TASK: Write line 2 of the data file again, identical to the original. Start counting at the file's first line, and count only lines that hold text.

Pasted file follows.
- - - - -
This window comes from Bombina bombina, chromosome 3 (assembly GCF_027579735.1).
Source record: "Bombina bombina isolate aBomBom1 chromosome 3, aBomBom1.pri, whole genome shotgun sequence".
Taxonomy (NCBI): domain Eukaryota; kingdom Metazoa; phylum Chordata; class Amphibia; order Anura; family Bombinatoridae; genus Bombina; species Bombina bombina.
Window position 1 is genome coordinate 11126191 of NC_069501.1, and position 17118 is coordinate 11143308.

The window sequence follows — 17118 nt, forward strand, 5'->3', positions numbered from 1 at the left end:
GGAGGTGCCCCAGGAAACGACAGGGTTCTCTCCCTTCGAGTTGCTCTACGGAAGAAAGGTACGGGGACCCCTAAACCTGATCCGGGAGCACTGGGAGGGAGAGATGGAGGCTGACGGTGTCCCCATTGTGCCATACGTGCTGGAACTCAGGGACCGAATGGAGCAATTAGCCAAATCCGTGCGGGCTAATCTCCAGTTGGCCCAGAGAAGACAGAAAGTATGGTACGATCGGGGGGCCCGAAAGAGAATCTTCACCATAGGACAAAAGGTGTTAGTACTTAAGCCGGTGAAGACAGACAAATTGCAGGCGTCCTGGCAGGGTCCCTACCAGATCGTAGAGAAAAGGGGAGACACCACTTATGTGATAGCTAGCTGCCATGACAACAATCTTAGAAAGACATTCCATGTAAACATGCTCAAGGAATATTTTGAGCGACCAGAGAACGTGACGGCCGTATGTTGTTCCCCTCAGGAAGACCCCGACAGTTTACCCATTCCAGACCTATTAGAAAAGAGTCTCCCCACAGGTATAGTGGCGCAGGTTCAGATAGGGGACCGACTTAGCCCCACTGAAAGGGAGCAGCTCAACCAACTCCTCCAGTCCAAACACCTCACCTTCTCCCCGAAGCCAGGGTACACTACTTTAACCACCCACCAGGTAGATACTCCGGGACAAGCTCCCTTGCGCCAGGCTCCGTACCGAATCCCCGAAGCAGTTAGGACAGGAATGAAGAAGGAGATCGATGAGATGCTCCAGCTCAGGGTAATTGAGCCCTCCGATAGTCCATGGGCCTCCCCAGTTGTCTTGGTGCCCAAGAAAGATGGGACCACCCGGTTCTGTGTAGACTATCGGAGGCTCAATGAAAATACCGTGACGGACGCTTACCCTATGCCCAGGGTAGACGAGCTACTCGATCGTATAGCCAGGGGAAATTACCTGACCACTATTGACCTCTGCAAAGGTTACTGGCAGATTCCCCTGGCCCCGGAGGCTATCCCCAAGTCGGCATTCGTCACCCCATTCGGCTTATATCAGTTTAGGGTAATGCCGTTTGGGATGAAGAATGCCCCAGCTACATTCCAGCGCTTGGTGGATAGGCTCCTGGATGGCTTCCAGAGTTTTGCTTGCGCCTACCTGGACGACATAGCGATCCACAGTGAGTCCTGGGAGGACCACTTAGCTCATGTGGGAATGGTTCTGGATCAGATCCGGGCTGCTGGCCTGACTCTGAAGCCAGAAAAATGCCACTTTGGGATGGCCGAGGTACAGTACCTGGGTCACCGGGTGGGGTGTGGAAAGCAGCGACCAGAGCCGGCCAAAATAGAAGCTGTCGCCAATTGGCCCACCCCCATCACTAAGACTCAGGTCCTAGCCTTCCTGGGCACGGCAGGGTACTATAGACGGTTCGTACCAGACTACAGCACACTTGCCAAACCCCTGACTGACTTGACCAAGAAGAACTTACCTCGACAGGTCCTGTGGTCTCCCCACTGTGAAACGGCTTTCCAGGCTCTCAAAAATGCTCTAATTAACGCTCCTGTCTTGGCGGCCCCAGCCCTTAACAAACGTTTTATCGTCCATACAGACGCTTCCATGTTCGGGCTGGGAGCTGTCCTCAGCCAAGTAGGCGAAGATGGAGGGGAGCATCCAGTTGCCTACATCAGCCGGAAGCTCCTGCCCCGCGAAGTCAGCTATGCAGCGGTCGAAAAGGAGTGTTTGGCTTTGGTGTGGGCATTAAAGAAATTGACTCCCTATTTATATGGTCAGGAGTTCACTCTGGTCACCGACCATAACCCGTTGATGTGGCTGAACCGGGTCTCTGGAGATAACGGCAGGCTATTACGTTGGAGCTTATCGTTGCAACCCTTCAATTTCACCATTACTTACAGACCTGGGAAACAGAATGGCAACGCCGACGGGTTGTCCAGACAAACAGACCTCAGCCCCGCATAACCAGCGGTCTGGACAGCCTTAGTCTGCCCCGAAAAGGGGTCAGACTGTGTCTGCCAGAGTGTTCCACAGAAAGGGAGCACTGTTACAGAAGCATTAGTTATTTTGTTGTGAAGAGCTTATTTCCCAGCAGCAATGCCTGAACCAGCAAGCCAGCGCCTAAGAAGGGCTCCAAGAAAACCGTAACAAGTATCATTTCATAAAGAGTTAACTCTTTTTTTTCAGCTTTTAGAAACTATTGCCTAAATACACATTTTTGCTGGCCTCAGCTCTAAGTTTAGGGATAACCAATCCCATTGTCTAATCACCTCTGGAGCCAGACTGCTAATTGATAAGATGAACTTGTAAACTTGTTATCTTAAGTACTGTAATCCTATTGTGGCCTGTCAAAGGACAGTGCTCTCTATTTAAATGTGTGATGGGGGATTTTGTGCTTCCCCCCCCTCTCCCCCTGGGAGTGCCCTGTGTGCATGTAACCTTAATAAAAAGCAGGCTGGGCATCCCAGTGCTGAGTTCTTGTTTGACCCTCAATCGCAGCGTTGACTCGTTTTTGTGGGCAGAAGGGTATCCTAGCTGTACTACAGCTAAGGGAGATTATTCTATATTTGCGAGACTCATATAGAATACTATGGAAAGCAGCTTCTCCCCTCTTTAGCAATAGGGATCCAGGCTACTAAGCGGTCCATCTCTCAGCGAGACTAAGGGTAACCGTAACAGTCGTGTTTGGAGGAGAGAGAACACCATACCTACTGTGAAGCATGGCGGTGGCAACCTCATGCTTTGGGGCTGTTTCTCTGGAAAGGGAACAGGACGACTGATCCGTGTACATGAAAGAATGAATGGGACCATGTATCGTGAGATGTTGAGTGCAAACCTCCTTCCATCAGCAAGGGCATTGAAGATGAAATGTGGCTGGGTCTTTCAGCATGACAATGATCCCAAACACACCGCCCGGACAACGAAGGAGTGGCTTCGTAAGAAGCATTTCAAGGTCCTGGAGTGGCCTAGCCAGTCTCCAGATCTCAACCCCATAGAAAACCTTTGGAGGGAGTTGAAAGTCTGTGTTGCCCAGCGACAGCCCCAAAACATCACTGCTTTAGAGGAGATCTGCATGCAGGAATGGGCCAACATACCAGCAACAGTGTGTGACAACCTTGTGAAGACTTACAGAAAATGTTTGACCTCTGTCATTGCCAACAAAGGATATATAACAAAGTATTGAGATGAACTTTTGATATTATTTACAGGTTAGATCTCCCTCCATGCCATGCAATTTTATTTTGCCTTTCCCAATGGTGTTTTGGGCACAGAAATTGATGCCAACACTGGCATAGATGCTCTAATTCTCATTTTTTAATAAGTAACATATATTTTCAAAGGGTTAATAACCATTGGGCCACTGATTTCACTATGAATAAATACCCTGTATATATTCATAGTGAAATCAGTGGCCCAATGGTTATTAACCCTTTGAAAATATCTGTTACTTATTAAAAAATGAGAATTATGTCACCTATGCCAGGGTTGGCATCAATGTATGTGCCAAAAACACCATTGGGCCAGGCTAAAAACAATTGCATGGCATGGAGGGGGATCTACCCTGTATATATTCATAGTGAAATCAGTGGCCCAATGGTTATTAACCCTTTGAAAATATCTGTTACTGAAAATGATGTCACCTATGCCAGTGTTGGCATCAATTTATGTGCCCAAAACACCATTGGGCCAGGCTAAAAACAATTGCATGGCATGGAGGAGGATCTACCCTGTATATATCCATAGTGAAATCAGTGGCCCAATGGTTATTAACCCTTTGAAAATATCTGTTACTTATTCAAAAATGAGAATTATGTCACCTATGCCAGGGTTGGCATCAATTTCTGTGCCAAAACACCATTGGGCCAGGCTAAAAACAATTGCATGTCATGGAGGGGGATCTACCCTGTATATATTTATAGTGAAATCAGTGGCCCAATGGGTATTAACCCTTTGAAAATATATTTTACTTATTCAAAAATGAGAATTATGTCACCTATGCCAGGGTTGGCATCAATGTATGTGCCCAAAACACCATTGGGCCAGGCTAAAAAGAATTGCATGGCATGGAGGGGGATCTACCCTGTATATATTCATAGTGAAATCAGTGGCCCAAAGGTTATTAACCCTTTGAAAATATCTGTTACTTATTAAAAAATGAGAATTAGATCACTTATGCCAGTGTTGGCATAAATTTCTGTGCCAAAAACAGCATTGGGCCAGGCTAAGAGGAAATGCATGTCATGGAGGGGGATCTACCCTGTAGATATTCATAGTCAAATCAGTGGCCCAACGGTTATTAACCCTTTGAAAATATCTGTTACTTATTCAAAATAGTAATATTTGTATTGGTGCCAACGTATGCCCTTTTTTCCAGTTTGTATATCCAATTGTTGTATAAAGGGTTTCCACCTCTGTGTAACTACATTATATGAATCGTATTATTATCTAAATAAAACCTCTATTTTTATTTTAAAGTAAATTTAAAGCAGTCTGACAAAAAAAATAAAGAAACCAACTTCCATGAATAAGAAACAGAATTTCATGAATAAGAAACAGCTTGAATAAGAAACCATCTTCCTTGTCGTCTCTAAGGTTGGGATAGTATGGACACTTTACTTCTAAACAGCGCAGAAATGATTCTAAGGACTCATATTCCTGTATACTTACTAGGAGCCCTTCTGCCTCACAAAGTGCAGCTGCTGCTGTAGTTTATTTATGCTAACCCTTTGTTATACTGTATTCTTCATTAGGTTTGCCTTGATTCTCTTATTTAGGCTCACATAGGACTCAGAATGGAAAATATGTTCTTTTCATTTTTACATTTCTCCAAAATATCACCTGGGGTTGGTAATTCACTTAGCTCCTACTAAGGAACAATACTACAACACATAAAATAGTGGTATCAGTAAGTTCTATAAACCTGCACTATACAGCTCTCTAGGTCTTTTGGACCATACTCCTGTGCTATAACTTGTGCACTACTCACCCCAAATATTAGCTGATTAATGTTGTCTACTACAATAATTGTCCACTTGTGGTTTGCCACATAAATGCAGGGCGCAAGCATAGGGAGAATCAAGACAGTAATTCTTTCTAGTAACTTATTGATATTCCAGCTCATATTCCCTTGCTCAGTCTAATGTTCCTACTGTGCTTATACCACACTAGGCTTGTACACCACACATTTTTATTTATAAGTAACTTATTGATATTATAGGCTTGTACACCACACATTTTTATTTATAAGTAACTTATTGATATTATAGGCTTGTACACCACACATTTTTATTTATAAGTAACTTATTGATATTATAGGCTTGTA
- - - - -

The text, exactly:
Source record: "Bombina bombina isolate aBomBom1 chromosome 3, aBomBom1.pri, whole genome shotgun sequence".